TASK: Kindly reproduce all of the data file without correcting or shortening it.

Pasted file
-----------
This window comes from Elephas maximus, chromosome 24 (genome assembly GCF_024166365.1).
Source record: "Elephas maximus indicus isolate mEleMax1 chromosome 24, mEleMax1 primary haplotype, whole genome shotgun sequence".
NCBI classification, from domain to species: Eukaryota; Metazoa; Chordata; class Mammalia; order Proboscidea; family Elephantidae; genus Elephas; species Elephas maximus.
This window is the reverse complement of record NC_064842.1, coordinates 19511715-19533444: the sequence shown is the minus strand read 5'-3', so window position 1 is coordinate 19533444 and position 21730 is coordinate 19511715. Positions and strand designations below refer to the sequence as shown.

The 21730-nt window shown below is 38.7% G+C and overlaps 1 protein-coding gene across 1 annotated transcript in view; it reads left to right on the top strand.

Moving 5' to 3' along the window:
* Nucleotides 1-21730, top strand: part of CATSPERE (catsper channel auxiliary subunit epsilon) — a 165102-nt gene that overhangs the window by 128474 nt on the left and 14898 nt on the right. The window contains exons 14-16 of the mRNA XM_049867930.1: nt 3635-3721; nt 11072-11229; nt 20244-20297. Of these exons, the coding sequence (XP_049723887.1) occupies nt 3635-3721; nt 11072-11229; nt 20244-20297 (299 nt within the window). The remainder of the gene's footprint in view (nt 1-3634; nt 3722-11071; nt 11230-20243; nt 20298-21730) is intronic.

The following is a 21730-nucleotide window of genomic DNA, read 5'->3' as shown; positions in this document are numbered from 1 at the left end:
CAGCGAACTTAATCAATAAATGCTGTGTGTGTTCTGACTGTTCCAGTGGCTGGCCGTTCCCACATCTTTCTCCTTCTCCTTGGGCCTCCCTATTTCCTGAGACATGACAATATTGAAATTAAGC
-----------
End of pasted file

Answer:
This window comes from Elephas maximus, chromosome 24 (genome assembly GCF_024166365.1).
Source record: "Elephas maximus indicus isolate mEleMax1 chromosome 24, mEleMax1 primary haplotype, whole genome shotgun sequence".
NCBI classification, from domain to species: Eukaryota; Metazoa; Chordata; class Mammalia; order Proboscidea; family Elephantidae; genus Elephas; species Elephas maximus.
This window is the reverse complement of record NC_064842.1, coordinates 19511715-19533444: the sequence shown is the minus strand read 5'-3', so window position 1 is coordinate 19533444 and position 21730 is coordinate 19511715. Positions and strand designations below refer to the sequence as shown.

The 21730-nt window shown below is 38.7% G+C and overlaps 1 protein-coding gene across 1 annotated transcript in view; it reads left to right on the top strand.

Moving 5' to 3' along the window:
* Nucleotides 1-21730, top strand: part of CATSPERE (catsper channel auxiliary subunit epsilon) — a 165102-nt gene that overhangs the window by 128474 nt on the left and 14898 nt on the right. The window contains exons 14-16 of the mRNA XM_049867930.1: nt 3635-3721; nt 11072-11229; nt 20244-20297. Of these exons, the coding sequence (XP_049723887.1) occupies nt 3635-3721; nt 11072-11229; nt 20244-20297 (299 nt within the window). The remainder of the gene's footprint in view (nt 1-3634; nt 3722-11071; nt 11230-20243; nt 20298-21730) is intronic.

The following is a 21730-nucleotide window of genomic DNA, read 5'->3' as shown; positions in this document are numbered from 1 at the left end:
CAGCGAACTTAATCAATAAATGCTGTGTGTGTTCTGACTGTTCCAGTGGCTGGCCGTTCCCACATCTTTCTCCTTCTCCTTGGGCCTCCCTATTTCCTGAGACATGACAATATTGAAATTAAGC